Participants described the intervention in detail, with significant areas of consensus, such that a comprehensive picture of pre and post-operative VT could be formulated. Factors contributing to variation could be grouped into four themes. 1) Pathophysiological factors, 2) patient factors, 3) therapist factors, and 4) service factors. VT intervention varied according to pathophysiological factors which included the type of lesion, the extent and detail of the surgical procedure undertaken and the presence of scarring or tethered mucosa. Patient factors related to their individual goals, vocal requirements, motivation and compliance. Individual precipitating factors such as vocal trauma and laryngeal irritants and the presence of a muscle tension component in the laryngeal gesture influenced intervention heavily. Therapist factors related to a therapist’s clinical experience with BVFLs, their understanding of wound healing, epithelial mobilisation and motor learning theory, and their interpretation of perceptual, acoustic and endoscopic assessment findings. These factors influenced the therapist’s aim of intervention and choice of direct techniques. Finally, intervention varied according to service factors which included the strength of the multidisciplinary team, referral processes, access to surgical information, the ability to provide continuity of care and in many cases issues of capacity. Participants described their beliefs underpinning decisions, though did so with concern and doubt as to their rationale; acknowledging that decisions were often made in the absence of an evidence base.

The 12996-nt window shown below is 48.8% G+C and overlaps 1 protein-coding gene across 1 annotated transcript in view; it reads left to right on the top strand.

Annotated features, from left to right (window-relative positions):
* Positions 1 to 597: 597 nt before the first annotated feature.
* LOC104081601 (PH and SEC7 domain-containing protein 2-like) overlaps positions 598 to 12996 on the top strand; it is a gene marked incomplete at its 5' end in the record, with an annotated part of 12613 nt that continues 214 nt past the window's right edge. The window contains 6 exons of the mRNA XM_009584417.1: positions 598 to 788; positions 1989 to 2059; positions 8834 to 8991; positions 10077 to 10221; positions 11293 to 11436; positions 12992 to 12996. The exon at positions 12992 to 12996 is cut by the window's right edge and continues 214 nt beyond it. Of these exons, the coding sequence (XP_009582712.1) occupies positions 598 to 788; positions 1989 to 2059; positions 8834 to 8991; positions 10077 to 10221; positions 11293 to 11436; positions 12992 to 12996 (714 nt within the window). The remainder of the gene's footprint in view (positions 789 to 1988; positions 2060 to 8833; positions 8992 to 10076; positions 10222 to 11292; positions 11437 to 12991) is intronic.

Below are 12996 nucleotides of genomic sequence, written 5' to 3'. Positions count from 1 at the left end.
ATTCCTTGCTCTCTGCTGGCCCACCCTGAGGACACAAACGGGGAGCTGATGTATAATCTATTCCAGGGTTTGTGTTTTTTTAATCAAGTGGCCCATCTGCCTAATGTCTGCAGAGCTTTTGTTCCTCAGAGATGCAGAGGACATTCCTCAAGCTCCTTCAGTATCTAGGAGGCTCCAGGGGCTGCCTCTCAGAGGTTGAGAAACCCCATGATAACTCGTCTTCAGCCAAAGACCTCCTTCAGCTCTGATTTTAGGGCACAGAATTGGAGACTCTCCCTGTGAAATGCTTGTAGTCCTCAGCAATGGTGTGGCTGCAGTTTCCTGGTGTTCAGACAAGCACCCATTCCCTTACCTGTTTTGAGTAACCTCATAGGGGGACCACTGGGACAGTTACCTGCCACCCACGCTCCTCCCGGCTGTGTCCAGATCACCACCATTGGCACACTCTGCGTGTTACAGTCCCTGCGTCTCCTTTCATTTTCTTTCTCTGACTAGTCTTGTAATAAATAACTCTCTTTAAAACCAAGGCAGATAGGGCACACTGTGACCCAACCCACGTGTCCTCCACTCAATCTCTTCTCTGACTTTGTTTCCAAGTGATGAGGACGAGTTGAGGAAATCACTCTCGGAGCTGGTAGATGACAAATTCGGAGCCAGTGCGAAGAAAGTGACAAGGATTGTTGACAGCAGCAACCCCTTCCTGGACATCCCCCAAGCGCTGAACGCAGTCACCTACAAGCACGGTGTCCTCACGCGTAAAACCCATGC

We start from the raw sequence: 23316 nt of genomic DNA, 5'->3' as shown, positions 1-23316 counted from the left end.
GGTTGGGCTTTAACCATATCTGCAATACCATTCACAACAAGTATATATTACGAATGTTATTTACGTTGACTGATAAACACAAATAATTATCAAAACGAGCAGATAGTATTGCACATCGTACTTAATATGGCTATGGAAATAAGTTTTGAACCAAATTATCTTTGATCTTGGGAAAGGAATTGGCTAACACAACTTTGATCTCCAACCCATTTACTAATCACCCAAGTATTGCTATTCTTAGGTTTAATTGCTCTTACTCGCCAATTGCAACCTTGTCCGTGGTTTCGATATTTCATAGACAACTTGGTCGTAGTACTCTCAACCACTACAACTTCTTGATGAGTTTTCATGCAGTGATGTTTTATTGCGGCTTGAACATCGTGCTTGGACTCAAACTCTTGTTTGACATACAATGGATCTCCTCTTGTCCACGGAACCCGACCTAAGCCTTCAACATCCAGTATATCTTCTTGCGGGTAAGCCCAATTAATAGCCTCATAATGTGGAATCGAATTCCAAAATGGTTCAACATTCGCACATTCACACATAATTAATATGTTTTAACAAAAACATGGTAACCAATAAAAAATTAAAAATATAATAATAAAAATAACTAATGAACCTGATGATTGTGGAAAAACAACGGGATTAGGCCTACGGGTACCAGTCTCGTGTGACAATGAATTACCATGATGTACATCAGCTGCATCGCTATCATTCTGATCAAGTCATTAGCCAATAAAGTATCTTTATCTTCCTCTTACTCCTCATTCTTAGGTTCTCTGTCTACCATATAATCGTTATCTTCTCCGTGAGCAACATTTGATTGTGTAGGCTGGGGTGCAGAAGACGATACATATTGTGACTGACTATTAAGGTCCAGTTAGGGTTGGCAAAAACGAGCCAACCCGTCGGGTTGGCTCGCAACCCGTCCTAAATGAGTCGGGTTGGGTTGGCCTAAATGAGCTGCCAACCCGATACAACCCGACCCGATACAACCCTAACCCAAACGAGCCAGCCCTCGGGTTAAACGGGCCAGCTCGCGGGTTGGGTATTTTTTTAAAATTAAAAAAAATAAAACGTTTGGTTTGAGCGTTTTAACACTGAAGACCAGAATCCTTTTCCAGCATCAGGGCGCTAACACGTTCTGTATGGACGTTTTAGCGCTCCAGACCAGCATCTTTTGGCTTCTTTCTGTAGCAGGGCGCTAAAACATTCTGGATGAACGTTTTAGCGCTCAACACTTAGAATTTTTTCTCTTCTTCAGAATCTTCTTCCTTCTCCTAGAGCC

Views on optimum treatment highlighted the importance of both pre and post-operative intervention. Pre-operative input would comprise education, advice and preparation strategies plus direct voice therapy if an additional MTD element was suspected. Exercises aimed at re-establishing the mucosal wave, would be taught pre-operatively and re-introduced early on in the post-operative phase. Post-operative work related to voice care, reducing inflammation and scarring and the introduction of exercises to improve epithelial mobilisation. Continued intervention would follow where underlying causative factors needed further work. The use of endoscopy to guide intervention and speed up exercise progression was also referred to.

The literature review highlighted the paucity of studies describing VT content, even where studies specifically aimed to consider the impact of VT on phonosurgical outcomes. Subsequent interview data explored the multitude of factors influencing VT intervention in this specific population and in so doing, provided significant advances in our understanding of treatment schedule iterations for this population. This study has identified areas of consensus and reasons for variation in pre and post-operative VT. Further consensus work in the form of a Delphi study, is now proposed together with patient involvement work to ensure acceptability of an agreed intervention. This can then be tested for proof of concept and effectiveness.